If you think you and your family are not impacted by polluted places far from your home, think again.
This is the conclusion of Pollution Knows No Borders, Pure Earth’s latest report that documents how the pollution crisis in low- and middle-income countries affects everyone’s health – including those living in high-income countries.
At a global briefing generously hosted by Freshfields Bruckhaus Deringer in New York City and London, the report’s authors and contributors presented findings, and importantly, solutions to this global crisis.
- Pure Earth President Richard Fuller opened the briefing and was joined by:
- Gina McCarthy, director, Center for Climate Health and the Global Environment, Harvard University, and former US EPA Administrator;
- Janez Potočnik, Co-Chair of UN Intl. Resource Panel;
- Baskut Tuncak, UN Special Rapporteur;
- J. Carl Ganter, Co-Founder & Director, Circle of Blue;
- Jack Caravanos Director of Research, Pure Earth and Clinical Professor of Environmental Public Health Sciences, New York University.
“This is not just about problems in far away places,” McCarthy reminded the crowd gathered.
The report is a “loud and clear call” for global cooperation on transboundary pollution, said Potočnik.
Although the report’s conclusions are disturbing, the event’s speakers stressed a message of solutions and hope.
Earthworms and other simple solutions
Fuller reminded the audience that there are proven, cost-effective solutions to clean up pollution, and that Pure Earth has been doing just that for the past 20 years.
He recounted some of the more innovative, simple solutions Pure Earth has piloted worldwide, including using earthworms to ingest toxins in soil in India, and planting rice that absorbs cadmium and is then repurposed into biomass for producing energy in China.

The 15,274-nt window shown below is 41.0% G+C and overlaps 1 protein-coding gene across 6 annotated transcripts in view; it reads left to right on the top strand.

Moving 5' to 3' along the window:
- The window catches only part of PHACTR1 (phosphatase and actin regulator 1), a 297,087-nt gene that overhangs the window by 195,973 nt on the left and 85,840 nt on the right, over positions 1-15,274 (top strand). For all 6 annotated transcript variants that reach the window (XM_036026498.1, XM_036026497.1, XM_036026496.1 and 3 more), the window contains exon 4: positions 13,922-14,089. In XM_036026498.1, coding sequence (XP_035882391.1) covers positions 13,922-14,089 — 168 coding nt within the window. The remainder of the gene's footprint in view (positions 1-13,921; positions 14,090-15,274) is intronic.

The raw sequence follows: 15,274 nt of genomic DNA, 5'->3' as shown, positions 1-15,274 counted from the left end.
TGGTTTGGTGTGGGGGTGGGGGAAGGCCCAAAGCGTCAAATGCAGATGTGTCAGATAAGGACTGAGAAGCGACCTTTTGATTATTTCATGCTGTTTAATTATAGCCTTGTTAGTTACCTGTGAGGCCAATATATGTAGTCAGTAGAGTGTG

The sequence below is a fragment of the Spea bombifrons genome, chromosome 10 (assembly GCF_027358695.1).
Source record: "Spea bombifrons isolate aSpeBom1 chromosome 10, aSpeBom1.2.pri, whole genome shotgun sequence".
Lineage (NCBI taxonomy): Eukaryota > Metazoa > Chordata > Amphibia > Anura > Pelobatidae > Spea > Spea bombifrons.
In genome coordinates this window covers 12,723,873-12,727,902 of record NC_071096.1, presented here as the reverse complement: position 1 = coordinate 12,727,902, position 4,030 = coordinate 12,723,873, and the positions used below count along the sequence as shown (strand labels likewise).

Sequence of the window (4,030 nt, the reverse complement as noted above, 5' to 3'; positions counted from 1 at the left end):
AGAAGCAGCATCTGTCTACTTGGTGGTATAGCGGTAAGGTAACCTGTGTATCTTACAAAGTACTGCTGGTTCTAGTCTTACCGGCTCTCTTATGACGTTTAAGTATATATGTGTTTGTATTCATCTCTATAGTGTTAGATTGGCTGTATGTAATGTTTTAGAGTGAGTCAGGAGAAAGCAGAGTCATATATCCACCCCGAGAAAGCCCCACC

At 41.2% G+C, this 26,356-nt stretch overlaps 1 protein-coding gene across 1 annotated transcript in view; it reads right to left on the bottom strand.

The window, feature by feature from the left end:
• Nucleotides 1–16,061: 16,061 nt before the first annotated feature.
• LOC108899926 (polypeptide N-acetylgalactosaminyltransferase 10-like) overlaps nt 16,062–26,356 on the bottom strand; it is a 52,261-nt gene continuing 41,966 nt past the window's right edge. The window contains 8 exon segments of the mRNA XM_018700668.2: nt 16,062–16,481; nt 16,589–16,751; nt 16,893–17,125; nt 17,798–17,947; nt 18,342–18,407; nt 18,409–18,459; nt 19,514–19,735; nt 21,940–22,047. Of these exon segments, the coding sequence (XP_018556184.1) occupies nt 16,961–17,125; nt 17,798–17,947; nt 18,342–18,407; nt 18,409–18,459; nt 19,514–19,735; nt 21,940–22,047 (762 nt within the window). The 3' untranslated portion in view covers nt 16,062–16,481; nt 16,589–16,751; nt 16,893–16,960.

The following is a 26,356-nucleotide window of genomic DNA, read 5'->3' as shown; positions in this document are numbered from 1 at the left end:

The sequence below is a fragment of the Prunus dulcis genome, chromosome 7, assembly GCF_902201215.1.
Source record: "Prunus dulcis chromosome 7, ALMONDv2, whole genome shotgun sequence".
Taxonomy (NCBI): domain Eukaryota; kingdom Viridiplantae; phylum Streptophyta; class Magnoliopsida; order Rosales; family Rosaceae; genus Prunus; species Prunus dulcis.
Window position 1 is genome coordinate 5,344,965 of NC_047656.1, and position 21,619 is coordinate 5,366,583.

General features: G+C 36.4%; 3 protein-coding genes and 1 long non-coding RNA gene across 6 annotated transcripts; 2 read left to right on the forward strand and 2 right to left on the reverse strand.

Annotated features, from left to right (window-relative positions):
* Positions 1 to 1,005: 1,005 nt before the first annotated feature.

The key, Fuller told the audience, is to prevent pollution at its source.
What’s in our fish, juice, baby food, chocolates, or toys?
Fuller demonstrated the complexity and interconnectedness of our global food chain with a series of interactive data visualizations from Carnegie Mellon’s CREATE Lab that showed the movement of food and products around the world.
What’s in the food we eat and the products we use daily? It’s an amalgam of ingredients originating from a number different countries.
Simply adding border controls does not work, as companies importing food and products with toxicants above safe levels often just re-open with another name. Besides, air and water toxic transports are not stopped at a customs gate.
Instead, the solution is to encourage and help low- and middle-income countries clean up their pollution.
“Reducing pollution is the right thing to do for children growing up in these countries, and it will also safeguard the health of children in wealthier consumer nations,” said Fuller.
After the presentation, Dr. Caravanos demonstrated how Pure Earth investigators measure toxins using a handheld XRF (X-ray fluorescence) analyzer. He tested watches and jewelry handed to him by the audience (they contained mostly nickel and magnesium). A beautiful green plate bought in Spanish Harlem tested 100% lead, while a bottle of therapeutic oil tested 75% lead.
Take Action: Demand Toxic-Free Food, Water, Air, and Products
Join the worldwide movement to demand toxic-free air, water, food and product. Here’s what you can do:
SIGN THIS PETITION Signatures will be delivered to leaders at UNEA 4 in Nairobi, Kenya this March.
Read the report to learn how pollution travels, and to access resources to learn how you can protect yourself and your family.